LONDON, United Kingdom — British retailer John Lewis Partnership Plc is opening its 50th department store in London this week amid a spate of retail restructurings and outright collapses. In a bid to draw in shoppers, it’s doubling down on everything it says Amazon.com Inc. can’t do.
The employee-owned retailer wants to build more personalised relationships with its customers through concierge-style services and educational sessions in the store’s “discovery room.” Among the scheduled offerings are a talk on the art of hosting the perfect dinner party and another on the pillows, duvets and mattresses most likely to provide a blissful night’s sleep.
The National Theatre has trained the store’s 500 workers on how to improve their body language and communication with shoppers, and the shop’s stylists were taught how to translate catwalk trends to the mass market at the London College of Style. It’s a step beyond other retailers’ efforts to turn shopping into an “experience” — and a far cry from Amazon’s one-click ordering.
“Going head-to-head with a retailer that doesn’t need to make a profit means we have to find a space in which we can operate,” said Dino Rocos, John Lewis’s operations director, referring to Amazon’s practice of sacrificing earnings for growth. “You have to differentiate.”
Amazon’s growth has wreaked havoc on the UK’s shopping streets, as department stores struggle to lure consumers away from their computer screens. In the UK, where e-commerce accounts for 18 percent of retail sales, compared with 12 percent in the US, Debenhams Plc is shrinking some shops and closing others, while House of Fraser is asking landlords for rent reductions. The BHS chain collapsed two years ago.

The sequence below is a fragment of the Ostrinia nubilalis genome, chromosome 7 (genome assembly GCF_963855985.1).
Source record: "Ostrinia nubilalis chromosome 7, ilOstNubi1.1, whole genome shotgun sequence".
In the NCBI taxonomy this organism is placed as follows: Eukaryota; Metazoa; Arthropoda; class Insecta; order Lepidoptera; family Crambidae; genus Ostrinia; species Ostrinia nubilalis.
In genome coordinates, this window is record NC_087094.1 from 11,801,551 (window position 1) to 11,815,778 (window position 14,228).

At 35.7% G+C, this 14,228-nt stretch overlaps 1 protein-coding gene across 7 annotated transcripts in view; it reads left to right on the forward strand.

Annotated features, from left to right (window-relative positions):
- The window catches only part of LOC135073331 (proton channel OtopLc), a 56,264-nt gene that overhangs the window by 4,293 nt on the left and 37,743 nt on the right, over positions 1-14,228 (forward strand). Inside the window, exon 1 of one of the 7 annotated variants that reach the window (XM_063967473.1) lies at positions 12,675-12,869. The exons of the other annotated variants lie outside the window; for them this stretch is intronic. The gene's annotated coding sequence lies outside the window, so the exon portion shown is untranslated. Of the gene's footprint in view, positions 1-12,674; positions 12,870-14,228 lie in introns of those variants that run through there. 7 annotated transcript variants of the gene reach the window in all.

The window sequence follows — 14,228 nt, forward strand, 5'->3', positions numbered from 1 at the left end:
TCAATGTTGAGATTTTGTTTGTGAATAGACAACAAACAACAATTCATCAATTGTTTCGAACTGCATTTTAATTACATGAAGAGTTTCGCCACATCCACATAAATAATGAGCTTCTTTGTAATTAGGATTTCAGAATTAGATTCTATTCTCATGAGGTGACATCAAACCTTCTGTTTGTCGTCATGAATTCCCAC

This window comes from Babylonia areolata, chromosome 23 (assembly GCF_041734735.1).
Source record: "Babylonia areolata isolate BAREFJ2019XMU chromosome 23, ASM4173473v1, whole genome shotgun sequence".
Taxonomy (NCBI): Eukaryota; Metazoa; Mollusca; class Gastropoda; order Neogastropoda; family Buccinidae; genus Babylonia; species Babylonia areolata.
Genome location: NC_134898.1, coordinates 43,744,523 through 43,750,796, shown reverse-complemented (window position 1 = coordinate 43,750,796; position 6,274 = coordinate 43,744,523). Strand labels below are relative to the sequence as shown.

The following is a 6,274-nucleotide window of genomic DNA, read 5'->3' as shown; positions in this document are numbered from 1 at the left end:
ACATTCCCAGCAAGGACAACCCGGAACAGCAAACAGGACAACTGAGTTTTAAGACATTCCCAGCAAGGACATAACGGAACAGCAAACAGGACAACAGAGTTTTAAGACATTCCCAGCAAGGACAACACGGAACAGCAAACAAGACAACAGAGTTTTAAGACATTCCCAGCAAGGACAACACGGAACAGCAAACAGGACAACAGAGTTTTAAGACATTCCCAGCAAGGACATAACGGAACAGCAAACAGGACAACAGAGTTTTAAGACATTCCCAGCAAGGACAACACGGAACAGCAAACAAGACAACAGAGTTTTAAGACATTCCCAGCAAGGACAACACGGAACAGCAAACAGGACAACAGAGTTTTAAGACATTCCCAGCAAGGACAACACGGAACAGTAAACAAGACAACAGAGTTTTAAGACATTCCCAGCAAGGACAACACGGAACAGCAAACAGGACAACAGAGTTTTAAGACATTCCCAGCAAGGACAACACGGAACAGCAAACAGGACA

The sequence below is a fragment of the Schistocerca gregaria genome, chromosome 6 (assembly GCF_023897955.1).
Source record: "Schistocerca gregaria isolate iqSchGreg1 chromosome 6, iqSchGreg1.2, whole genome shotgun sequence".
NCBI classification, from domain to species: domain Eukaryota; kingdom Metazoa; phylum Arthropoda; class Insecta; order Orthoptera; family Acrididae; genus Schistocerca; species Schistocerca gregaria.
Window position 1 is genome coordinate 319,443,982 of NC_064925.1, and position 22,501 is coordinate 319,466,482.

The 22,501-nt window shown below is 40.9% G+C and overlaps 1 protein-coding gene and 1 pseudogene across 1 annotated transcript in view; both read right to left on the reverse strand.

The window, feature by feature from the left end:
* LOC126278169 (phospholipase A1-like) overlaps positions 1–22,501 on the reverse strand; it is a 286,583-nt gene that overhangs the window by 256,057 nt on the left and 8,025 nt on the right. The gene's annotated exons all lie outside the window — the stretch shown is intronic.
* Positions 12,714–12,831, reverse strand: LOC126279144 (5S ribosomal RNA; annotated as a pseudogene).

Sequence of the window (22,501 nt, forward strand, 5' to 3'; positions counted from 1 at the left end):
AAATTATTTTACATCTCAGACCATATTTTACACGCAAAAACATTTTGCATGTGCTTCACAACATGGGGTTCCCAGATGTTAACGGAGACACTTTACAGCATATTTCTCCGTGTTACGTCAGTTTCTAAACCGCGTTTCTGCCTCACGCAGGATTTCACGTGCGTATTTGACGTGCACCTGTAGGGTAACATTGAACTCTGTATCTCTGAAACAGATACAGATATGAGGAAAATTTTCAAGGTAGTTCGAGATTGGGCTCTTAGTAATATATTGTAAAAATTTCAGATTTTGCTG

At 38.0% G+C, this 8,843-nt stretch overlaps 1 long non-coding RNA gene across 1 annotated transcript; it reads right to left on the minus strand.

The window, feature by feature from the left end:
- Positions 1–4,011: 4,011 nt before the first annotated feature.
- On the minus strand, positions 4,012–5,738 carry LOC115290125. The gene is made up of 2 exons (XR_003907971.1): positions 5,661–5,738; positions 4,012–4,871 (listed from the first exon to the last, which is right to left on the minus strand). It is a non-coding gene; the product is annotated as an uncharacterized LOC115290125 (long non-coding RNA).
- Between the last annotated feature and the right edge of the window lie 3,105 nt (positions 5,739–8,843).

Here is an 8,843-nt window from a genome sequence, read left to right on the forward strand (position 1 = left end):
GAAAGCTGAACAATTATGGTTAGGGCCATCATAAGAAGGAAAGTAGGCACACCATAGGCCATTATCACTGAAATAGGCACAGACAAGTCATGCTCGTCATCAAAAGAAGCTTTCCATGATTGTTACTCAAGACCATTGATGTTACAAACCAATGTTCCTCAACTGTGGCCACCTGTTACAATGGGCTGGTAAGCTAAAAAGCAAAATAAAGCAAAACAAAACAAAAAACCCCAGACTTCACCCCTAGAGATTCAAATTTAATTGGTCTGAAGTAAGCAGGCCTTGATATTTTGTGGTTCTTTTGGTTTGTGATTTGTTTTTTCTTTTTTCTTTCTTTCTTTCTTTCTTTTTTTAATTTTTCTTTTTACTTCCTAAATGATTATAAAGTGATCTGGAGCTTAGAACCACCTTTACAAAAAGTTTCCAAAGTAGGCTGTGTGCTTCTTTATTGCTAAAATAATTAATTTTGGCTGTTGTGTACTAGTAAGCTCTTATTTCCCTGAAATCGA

The new John Lewis store, the latest in a chain founded in 1864, forms part of the extension of a Westfield Corp. shopping center in west London that’s still attractive to retail tenants because of an array of restaurants and bars that encourage lengthy shopping sprees.
John Lewis is trying to tap in to that trend itself by offering personal styling services over a glass of prosecco. Personal shoppers will send loyal customers text messages when a new cocktail dress or summer suit they might like arrives in store.
When the retailer committed to the four-story, £33 million ($46 million) store in 2013, the UK economy was on the upswing and few expected the upheaval — exacerbated by Brexit-related cost pressure — that drove a 22 percent drop in the retailer’s profit last year.
John Lewis is set to open another store later this year, but Managing Director Paula Nickolds is coy on the prospect of further expansion.
Department stores need to be places of “inspiration and discovery,” she said. “Retailers have to evolve very significantly, and at pace.”
By Sam Chambers; Editors: Eric Pfanner, John J. Edwards III